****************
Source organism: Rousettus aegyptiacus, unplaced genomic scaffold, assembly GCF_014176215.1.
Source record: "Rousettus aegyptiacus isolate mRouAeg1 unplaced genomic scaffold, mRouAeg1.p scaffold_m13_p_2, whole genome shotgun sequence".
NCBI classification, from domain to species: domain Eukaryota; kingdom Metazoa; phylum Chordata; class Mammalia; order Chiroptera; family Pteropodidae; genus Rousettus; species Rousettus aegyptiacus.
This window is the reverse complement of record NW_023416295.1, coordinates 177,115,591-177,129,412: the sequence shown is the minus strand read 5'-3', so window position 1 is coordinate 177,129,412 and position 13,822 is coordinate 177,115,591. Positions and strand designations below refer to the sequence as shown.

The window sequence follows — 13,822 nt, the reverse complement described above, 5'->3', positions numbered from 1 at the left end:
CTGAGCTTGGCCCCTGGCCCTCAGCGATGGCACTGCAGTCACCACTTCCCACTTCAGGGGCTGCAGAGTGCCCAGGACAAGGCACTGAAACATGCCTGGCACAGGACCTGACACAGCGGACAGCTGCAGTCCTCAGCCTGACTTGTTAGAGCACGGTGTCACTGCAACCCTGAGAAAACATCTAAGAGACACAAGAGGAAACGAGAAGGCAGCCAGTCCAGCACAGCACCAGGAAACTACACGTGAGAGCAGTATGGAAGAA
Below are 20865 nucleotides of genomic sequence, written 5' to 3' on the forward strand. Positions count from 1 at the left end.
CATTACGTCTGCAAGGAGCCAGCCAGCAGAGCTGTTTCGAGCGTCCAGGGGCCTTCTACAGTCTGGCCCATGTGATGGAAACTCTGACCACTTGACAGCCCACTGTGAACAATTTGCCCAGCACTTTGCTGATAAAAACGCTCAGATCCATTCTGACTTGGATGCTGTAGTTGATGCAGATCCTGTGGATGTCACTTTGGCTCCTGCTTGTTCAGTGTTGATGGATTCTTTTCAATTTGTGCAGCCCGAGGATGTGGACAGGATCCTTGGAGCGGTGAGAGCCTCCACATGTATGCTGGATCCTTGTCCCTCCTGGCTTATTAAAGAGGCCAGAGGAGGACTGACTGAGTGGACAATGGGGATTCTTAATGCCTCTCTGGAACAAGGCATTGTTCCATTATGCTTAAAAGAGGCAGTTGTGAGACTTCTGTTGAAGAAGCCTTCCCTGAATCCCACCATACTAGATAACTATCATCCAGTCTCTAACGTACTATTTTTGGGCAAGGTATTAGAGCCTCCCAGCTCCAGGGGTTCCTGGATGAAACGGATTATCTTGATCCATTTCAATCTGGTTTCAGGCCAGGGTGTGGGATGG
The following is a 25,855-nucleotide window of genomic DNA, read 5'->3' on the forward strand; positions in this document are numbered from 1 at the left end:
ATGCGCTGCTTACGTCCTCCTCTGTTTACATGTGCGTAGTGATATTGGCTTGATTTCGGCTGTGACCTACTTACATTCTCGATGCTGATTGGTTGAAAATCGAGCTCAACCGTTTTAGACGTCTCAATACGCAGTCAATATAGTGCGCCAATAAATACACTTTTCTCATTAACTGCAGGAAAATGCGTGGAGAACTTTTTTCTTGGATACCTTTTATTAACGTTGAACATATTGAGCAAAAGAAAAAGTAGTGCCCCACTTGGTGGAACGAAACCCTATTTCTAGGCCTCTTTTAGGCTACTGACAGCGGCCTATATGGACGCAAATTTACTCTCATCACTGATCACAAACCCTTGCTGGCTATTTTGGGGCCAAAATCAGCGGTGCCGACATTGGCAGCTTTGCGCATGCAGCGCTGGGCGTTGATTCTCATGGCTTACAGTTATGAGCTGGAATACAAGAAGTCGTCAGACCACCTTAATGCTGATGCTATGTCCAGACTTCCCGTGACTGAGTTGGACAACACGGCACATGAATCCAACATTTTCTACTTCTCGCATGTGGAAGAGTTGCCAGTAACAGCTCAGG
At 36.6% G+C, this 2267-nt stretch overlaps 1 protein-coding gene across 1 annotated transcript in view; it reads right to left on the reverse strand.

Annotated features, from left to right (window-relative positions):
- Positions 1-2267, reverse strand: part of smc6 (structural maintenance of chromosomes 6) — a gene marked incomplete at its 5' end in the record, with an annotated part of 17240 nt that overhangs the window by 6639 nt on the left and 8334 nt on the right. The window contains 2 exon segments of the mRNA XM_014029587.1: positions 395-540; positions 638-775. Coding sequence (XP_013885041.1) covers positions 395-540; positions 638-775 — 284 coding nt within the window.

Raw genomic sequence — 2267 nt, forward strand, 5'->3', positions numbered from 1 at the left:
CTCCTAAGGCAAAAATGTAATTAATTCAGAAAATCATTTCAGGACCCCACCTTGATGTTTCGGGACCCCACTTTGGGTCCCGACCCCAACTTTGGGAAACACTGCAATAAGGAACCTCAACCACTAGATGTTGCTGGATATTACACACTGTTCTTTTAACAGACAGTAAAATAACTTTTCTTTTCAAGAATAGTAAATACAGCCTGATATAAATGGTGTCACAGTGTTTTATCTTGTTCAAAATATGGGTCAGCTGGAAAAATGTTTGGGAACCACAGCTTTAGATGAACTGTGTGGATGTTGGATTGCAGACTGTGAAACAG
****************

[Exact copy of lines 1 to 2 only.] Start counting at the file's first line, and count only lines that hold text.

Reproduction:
Source organism: Rousettus aegyptiacus, unplaced genomic scaffold, assembly GCF_014176215.1.
Source record: "Rousettus aegyptiacus isolate mRouAeg1 unplaced genomic scaffold, mRouAeg1.p scaffold_m13_p_2, whole genome shotgun sequence".